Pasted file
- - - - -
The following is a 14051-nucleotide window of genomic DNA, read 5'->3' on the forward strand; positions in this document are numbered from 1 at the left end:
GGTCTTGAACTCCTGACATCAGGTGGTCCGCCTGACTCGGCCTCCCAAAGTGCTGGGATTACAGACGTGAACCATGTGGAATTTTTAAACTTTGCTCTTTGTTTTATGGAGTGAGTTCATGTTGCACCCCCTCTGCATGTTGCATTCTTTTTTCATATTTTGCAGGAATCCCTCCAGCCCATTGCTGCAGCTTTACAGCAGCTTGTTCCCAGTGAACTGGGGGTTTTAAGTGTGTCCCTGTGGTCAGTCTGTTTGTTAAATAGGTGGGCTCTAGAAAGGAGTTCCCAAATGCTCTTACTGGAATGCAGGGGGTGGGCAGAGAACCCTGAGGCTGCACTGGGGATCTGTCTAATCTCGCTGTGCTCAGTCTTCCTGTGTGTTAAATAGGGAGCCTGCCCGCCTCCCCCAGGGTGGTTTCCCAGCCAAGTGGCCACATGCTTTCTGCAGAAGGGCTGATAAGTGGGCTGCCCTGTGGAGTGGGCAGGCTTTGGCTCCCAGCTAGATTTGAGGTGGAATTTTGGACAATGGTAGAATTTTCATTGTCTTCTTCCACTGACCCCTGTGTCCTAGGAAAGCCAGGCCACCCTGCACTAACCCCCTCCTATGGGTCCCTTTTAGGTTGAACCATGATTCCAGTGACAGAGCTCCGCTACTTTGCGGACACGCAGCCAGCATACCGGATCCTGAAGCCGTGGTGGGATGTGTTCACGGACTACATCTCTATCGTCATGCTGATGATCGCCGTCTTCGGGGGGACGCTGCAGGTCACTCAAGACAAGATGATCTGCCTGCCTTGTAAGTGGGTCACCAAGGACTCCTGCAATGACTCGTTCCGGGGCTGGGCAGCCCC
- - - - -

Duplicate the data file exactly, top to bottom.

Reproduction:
The following is a 14051-nucleotide window of genomic DNA, read 5'->3' on the forward strand; positions in this document are numbered from 1 at the left end:
GGTCTTGAACTCCTGACATCAGGTGGTCCGCCTGACTCGGCCTCCCAAAGTGCTGGGATTACAGACGTGAACCATGTGGAATTTTTAAACTTTGCTCTTTGTTTTATGGAGTGAGTTCATGTTGCACCCCCTCTGCATGTTGCATTCTTTTTTCATATTTTGCAGGAATCCCTCCAGCCCATTGCTGCAGCTTTACAGCAGCTTGTTCCCAGTGAACTGGGGGTTTTAAGTGTGTCCCTGTGGTCAGTCTGTTTGTTAAATAGGTGGGCTCTAGAAAGGAGTTCCCAAATGCTCTTACTGGAATGCAGGGGGTGGGCAGAGAACCCTGAGGCTGCACTGGGGATCTGTCTAATCTCGCTGTGCTCAGTCTTCCTGTGTGTTAAATAGGGAGCCTGCCCGCCTCCCCCAGGGTGGTTTCCCAGCCAAGTGGCCACATGCTTTCTGCAGAAGGGCTGATAAGTGGGCTGCCCTGTGGAGTGGGCAGGCTTTGGCTCCCAGCTAGATTTGAGGTGGAATTTTGGACAATGGTAGAATTTTCATTGTCTTCTTCCACTGACCCCTGTGTCCTAGGAAAGCCAGGCCACCCTGCACTAACCCCCTCCTATGGGTCCCTTTTAGGTTGAACCATGATTCCAGTGACAGAGCTCCGCTACTTTGCGGACACGCAGCCAGCATACCGGATCCTGAAGCCGTGGTGGGATGTGTTCACGGACTACATCTCTATCGTCATGCTGATGATCGCCGTCTTCGGGGGGACGCTGCAGGTCACTCAAGACAAGATGATCTGCCTGCCTTGTAAGTGGGTCACCAAGGACTCCTGCAATGACTCGTTCCGGGGCTGGGCAGCCCC